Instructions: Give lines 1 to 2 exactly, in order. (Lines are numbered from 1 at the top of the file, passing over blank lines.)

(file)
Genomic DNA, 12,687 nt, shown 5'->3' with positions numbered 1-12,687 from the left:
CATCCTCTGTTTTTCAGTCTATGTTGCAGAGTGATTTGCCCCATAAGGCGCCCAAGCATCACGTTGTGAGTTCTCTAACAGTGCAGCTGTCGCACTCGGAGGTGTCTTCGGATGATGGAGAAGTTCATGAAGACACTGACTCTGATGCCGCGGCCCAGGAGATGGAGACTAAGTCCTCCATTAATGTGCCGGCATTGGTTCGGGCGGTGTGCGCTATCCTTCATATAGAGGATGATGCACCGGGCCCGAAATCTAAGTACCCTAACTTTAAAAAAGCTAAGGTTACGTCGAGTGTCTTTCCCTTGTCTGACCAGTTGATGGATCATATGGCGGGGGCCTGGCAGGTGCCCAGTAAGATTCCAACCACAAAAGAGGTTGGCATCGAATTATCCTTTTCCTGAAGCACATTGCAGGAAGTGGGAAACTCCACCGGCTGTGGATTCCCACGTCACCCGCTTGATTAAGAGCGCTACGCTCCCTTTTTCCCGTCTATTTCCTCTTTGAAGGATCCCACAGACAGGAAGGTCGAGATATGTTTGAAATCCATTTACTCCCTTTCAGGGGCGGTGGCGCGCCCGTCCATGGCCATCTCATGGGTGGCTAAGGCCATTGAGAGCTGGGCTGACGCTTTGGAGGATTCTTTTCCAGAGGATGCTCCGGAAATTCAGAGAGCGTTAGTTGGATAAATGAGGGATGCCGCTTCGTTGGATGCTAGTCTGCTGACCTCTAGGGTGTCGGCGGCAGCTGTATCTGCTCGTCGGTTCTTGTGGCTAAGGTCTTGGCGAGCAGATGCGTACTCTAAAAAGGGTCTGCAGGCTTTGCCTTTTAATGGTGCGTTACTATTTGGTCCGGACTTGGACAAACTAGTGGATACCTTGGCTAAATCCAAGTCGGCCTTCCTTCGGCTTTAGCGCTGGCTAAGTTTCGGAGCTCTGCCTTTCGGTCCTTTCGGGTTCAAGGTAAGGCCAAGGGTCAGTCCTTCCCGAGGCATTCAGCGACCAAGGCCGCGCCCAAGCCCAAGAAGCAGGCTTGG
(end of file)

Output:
Genomic DNA, 12,687 nt, shown 5'->3' with positions numbered 1-12,687 from the left:
CATCCTCTGTTTTTCAGTCTATGTTGCAGAGTGATTTGCCCCATAAGGCGCCCAAGCATCACGTTGTGAGTTCTCTAACAGTGCAGCTGTCGCACTCGGAGGTGTCTTCGGATGATGGAGAAGTTCATGAAGACACTGACTCTGATGCCGCGGCCCAGGAGATGGAGACTAAGTCCTCCATTAATGTGCCGGCATTGGTTCGGGCGGTGTGCGCTATCCTTCATATAGAGGATGATGCACCGGGCCCGAAATCTAAGTACCCTAACTTTAAAAAAGCTAAGGTTACGTCGAGTGTCTTTCCCTTGTCTGACCAGTTGATGGATCATATGGCGGGGGCCTGGCAGGTGCCCAGTAAGATTCCAACCACAAAAGAGGTTGGCATCGAATTATCCTTTTCCTGAAGCACATTGCAGGAAGTGGGAAACTCCACCGGCTGTGGATTCCCACGTCACCCGCTTGATTAAGAGCGCTACGCTCCCTTTTTCCCGTCTATTTCCTCTTTGAAGGATCCCACAGACAGGAAGGTCGAGATATGTTTGAAATCCATTTACTCCCTTTCAGGGGCGGTGGCGCGCCCGTCCATGGCCATCTCATGGGTGGCTAAGGCCATTGAGAGCTGGGCTGACGCTTTGGAGGATTCTTTTCCAGAGGATGCTCCGGAAATTCAGAGAGCGTTAGTTGGATAAATGAGGGATGCCGCTTCGTTGGATGCTAGTCTGCTGACCTCTAGGGTGTCGGCGGCAGCTGTATCTGCTCGTCGGTTCTTGTGGCTAAGGTCTTGGCGAGCAGATGCGTACTCTAAAAAGGGTCTGCAGGCTTTGCCTTTTAATGGTGCGTTACTATTTGGTCCGGACTTGGACAAACTAGTGGATACCTTGGCTAAATCCAAGTCGGCCTTCCTTCGGCTTTAGCGCTGGCTAAGTTTCGGAGCTCTGCCTTTCGGTCCTTTCGGGTTCAAGGTAAGGCCAAGGGTCAGTCCTTCCCGAGGCATTCAGCGACCAAGGCCGCGCCCAAGCCCAAGAAGCAGGCTTGG